Note: This article was originally published in the June 2010 issue
of the Denver publication Community News.
What do a fitness expert, a podiatrist, and a writer have in common? Well, we were all invited to take part in a day-long event at the Colorado Convention Center on March 27th of this year. It was the American Diabetes Association EXPO 2010, aimed at helping attendees learn about diabetes management and prevention. Exhibits and demos included free health screenings, exercise demos, healthy cooking demos, and exhibits featuring the newest products and services for diabetics. The Latino Zone presented all information in Spanish.
In the end, only one of the three of us actually attended the expo. That was Kim Lyons, a former trainer on the TV show The Biggest Loser, who conducted several exercise sessions. Prior to the event, I conducted telephone interviews with both her and Dr. Greg Still, a Denver-area podiatrist who specializes in diabetic foot care and treatment.
Prior to doing the interviews, I received several pages of information from a publicist, Kate F. Boes, about DPN (Diabetic Peripheral Neuropathy) and about Kim Lyons.
Before I tell you more about Kim and her valuable work, here is some general information on diabetes and DPN. Sources were the above-mentioned materials and interviews, emedicinehealth.com, and the websites of the American Diabetes Association, the NIH (National Institutes of Health), and the Mayo Clinic. The following is only a brief sampling of the wealth of information which is available online and in print publications. Some of the statistics are a few years old, as up-to-date ones are not yet available, but they give the reader a good idea of the tremendous impact of this disease.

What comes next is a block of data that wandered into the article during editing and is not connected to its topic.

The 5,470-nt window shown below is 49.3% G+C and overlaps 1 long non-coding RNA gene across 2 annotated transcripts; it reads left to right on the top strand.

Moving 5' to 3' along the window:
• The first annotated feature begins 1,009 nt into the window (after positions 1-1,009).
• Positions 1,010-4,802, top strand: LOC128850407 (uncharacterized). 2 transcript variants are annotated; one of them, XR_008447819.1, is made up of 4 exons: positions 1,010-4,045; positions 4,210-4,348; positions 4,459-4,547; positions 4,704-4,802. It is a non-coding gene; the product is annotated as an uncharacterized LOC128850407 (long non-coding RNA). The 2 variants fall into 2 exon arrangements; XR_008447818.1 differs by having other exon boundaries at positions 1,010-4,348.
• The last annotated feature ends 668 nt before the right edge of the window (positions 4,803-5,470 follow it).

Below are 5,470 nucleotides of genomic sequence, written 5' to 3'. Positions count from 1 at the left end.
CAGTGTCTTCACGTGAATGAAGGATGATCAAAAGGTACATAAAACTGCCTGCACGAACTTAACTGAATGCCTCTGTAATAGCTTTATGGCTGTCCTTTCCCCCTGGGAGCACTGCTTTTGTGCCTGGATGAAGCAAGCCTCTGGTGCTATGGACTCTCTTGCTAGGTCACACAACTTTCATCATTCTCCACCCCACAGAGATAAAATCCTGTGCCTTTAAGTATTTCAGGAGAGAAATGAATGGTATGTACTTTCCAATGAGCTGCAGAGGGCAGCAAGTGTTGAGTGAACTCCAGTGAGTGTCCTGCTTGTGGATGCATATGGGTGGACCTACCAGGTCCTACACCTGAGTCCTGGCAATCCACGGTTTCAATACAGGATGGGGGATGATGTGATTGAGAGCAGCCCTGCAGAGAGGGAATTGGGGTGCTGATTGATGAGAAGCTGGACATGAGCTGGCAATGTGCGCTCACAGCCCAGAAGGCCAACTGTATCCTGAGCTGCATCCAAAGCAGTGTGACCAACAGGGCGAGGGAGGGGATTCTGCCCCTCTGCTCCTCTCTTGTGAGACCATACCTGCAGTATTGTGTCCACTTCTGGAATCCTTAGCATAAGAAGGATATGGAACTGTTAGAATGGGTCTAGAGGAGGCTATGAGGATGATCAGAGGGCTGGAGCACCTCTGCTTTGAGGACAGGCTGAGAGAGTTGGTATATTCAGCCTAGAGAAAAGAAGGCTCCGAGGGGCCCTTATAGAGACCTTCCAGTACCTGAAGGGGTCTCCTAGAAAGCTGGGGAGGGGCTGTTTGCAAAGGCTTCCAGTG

Some 24 million Americans now have diabetes. Some 57 million more people have pre-diabetes. More than 1.6 million new cases of diabetes are diagnosed every year. In 2006, diabetes was the seventh leading cause of death in the U.S. Slightly more than 23% of Americans age 60 or older have diabetes. Blacks and Hispanics have somewhat higher rates of diabetes than do other ethnic groups. The American Diabetes Association estimates the total yearly cost of the disease to be at least $218 billion (2007 estimate, the most recent available).